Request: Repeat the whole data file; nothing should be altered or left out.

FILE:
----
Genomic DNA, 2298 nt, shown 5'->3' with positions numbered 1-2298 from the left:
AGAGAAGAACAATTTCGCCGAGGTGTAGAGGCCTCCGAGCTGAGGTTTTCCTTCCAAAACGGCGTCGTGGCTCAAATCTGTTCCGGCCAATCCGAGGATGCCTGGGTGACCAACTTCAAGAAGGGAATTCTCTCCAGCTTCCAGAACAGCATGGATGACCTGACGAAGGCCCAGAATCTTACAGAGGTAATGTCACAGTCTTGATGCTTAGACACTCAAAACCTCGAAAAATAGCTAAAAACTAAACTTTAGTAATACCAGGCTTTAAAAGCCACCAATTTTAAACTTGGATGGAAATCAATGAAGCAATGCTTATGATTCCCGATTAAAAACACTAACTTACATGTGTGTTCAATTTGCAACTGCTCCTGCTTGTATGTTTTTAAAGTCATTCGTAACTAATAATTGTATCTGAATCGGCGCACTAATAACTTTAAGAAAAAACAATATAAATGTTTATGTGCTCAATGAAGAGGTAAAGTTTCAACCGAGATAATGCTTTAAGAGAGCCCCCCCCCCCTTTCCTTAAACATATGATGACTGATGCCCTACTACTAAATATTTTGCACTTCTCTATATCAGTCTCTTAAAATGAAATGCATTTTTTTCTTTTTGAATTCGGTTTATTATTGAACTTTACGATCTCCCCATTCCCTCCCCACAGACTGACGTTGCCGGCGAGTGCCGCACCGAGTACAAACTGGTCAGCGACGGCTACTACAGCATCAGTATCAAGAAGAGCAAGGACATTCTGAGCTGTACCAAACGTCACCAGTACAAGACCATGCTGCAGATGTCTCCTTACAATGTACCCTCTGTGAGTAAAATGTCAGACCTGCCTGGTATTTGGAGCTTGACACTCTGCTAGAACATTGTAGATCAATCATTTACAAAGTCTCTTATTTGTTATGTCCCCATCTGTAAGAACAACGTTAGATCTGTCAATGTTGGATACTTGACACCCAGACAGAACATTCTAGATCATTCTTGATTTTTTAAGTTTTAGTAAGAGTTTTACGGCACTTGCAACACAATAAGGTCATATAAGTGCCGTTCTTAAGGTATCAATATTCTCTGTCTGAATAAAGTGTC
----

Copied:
Genomic DNA, 2298 nt, shown 5'->3' with positions numbered 1-2298 from the left:
AGAGAAGAACAATTTCGCCGAGGTGTAGAGGCCTCCGAGCTGAGGTTTTCCTTCCAAAACGGCGTCGTGGCTCAAATCTGTTCCGGCCAATCCGAGGATGCCTGGGTGACCAACTTCAAGAAGGGAATTCTCTCCAGCTTCCAGAACAGCATGGATGACCTGACGAAGGCCCAGAATCTTACAGAGGTAATGTCACAGTCTTGATGCTTAGACACTCAAAACCTCGAAAAATAGCTAAAAACTAAACTTTAGTAATACCAGGCTTTAAAAGCCACCAATTTTAAACTTGGATGGAAATCAATGAAGCAATGCTTATGATTCCCGATTAAAAACACTAACTTACATGTGTGTTCAATTTGCAACTGCTCCTGCTTGTATGTTTTTAAAGTCATTCGTAACTAATAATTGTATCTGAATCGGCGCACTAATAACTTTAAGAAAAAACAATATAAATGTTTATGTGCTCAATGAAGAGGTAAAGTTTCAACCGAGATAATGCTTTAAGAGAGCCCCCCCCCCCTTTCCTTAAACATATGATGACTGATGCCCTACTACTAAATATTTTGCACTTCTCTATATCAGTCTCTTAAAATGAAATGCATTTTTTTCTTTTTGAATTCGGTTTATTATTGAACTTTACGATCTCCCCATTCCCTCCCCACAGACTGACGTTGCCGGCGAGTGCCGCACCGAGTACAAACTGGTCAGCGACGGCTACTACAGCATCAGTATCAAGAAGAGCAAGGACATTCTGAGCTGTACCAAACGTCACCAGTACAAGACCATGCTGCAGATGTCTCCTTACAATGTACCCTCTGTGAGTAAAATGTCAGACCTGCCTGGTATTTGGAGCTTGACACTCTGCTAGAACATTGTAGATCAATCATTTACAAAGTCTCTTATTTGTTATGTCCCCATCTGTAAGAACAACGTTAGATCTGTCAATGTTGGATACTTGACACCCAGACAGAACATTCTAGATCATTCTTGATTTTTTAAGTTTTAGTAAGAGTTTTACGGCACTTGCAACACAATAAGGTCATATAAGTGCCGTTCTTAAGGTATCAATATTCTCTGTCTGAATAAAGTGTC